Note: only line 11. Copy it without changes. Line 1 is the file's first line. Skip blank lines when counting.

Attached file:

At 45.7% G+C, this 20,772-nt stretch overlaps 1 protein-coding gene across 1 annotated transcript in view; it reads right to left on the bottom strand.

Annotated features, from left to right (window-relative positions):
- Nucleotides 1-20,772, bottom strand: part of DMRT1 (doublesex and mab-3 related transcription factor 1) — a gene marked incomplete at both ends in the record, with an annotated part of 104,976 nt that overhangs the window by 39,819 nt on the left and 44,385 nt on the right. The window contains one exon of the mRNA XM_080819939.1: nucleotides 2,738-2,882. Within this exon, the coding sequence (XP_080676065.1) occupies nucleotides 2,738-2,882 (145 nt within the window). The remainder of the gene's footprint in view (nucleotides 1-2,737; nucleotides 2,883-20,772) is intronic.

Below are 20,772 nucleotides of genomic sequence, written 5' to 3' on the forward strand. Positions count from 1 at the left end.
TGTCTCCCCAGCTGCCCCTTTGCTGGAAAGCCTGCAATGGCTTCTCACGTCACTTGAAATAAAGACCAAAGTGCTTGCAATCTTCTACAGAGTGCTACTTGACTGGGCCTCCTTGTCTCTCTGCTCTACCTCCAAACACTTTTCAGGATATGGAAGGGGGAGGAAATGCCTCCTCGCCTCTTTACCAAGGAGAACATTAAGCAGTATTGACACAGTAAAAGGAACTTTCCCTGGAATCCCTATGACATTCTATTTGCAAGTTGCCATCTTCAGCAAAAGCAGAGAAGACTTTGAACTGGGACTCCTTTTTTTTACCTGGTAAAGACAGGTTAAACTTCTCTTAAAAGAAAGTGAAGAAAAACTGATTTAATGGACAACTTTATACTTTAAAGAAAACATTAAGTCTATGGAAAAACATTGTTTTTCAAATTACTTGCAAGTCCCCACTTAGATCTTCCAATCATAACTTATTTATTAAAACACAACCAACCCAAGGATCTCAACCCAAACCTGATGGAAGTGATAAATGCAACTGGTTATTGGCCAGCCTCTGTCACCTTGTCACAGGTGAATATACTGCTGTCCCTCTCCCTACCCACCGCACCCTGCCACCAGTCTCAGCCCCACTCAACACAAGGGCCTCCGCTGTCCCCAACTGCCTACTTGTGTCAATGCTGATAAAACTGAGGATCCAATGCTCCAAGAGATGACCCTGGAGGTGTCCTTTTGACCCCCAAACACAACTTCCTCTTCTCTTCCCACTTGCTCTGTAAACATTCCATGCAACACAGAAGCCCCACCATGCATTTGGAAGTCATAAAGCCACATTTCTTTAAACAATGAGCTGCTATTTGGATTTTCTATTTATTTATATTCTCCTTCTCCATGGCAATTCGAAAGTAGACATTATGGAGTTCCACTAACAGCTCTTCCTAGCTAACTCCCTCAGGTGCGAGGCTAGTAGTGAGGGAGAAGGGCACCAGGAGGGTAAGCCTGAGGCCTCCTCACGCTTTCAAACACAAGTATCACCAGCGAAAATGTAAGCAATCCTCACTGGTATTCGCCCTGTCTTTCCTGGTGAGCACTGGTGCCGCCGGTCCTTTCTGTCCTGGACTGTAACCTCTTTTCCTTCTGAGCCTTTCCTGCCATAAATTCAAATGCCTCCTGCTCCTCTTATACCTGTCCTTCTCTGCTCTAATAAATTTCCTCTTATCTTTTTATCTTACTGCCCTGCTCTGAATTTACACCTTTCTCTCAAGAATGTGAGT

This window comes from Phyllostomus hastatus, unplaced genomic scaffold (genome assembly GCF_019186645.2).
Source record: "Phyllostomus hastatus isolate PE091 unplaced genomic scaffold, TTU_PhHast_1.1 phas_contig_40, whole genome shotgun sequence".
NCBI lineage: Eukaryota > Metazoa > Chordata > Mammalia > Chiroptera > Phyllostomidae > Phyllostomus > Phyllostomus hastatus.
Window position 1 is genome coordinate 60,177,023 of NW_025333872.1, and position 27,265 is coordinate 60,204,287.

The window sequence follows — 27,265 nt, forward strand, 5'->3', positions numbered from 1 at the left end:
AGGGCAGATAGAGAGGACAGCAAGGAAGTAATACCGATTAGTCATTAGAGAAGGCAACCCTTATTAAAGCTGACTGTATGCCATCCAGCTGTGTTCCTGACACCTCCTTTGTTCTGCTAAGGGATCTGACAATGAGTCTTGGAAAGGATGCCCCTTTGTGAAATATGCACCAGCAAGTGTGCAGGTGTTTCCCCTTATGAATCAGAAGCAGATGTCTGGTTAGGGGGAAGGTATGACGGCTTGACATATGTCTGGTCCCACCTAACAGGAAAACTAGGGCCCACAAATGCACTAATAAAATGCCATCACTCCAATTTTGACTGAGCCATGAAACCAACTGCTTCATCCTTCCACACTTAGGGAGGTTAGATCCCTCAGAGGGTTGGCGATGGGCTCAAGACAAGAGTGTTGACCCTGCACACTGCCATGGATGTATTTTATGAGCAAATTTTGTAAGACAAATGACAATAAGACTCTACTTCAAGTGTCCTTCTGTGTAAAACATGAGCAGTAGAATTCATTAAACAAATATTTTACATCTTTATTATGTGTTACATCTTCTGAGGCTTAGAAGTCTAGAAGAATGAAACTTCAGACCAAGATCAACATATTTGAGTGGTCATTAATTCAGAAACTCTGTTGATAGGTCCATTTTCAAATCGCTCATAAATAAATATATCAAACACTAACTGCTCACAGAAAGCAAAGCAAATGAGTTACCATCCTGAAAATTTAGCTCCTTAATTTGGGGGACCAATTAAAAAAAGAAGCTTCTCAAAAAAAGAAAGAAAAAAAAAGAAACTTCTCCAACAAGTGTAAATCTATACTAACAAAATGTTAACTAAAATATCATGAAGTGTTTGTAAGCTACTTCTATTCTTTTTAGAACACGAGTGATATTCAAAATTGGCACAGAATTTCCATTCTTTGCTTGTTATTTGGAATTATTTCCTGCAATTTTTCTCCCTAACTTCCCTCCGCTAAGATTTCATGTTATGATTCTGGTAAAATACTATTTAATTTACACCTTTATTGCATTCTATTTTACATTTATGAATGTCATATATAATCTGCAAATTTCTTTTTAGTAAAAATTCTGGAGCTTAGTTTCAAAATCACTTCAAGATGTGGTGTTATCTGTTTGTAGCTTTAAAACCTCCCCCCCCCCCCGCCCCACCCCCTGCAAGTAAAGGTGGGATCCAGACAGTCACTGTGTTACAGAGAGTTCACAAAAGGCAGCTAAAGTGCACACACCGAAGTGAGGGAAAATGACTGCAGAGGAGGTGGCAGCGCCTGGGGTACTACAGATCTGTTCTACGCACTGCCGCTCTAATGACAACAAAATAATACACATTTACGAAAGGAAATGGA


AGGGCAGATAGAGAGGACAGCAAGGAAGTAATACCGATTAGTCATTAGAGAAGGCAACCCTTATTAAAGCTGACTGTATGCCATCCAGCTGTGTTCCTGACACCTCCTTTGTTCTGCTAAGGGATCTGACAATGAGTCTTGGAAAGGATGCCCCTTTGTGAAATATGCACCAGCAAGTGTGCAGGTGTTTCCCCTTATGAATCAGAAGCAGATGTCTGGTTAGGGGGAAGGTATGACGGCTTGACATATGTCTGGTCCCACCTAACAGGAAAACTAGGGCCCACAAATGCACTAATAAAATGCCATCACTCCAATTTTGACTGAGCCATGAAACCAACTGCTTCATCCTTCCACACTTAGGGAGGTTAGATCCCTCAGAGGGTTGGCGATGGGCTCAAGACAAGAGTGTTGACCCTGCACACTGCCATGGATGTATTTTATGAGCAAATTTTGTAAGACAAATGACAATAAGACTCTACTTCAAGTGTCCTTCTGTGTAAAACATGAGCAGTAGAATTCATTAAACAAATATTTTACATCTTTATTATGTGTTACATCTTCTGAGGCTTAGAAGTCTAGAAGAATGAAACTTCAGACCAAGATCAACATATTTGAGTGGTCATTAATTCAGAAACTCTGTTGATAGGTCCATTTTCAAATCGCTCATAAATAAATATATCAAACACTAACTGCTCACAGAAAGCAAAGCAAATGAGTTACCATCCTGAAAATTTAGCTCCTTAATTTGGGGGACCAATTAAAAAAAGAAGCTTCTCAAAAAAAGAAAGAAAAAAAAAGAAACTTCTCCAACAAGTGTAAATCTATACTAACAAAATGTTAACTAAAATATCATGAAGTGTTTGTAAGCTACTTCTATTCTTTTTAGAACACGAGTGATATTCAAAATTGGCACAGAATTTCCATTCTTTGCTTGTTATTTGGAATTATTTCCTGCAATTTTTCTCCCTAACTTCCCTCCGCTAAGATTTCATGTTATGATTCTGGTAAAATACTATTTAATTTACACCTTTATTGCATTCTATTTTACATTTATGAATGTCATATATAATCTGCAAATTTCTTTTTAGTAAAAATTCTGGAGCTTAGTTTCAAAATCACTTCAAGATGTGGTGTTATCTGTTTGTAGCTTTAAAACCTCCCCCCCCCCCCGCCCCACCCCCTGCAAGTAAAGGTGGGATCCAGACAGTCACTGTGTTACAGAGAGTTCACAAAAGGCAGCTAAAGTGCACACACCGAAGTGAGGGAAAATGACTGCAGAGGAGGTGGCAGCGCCTGGGGTACTACAGATCTGTTCTACGCACTGCCGCTCTAATGACAACAAAATAATACACATTTACGAAAGGAAATGGA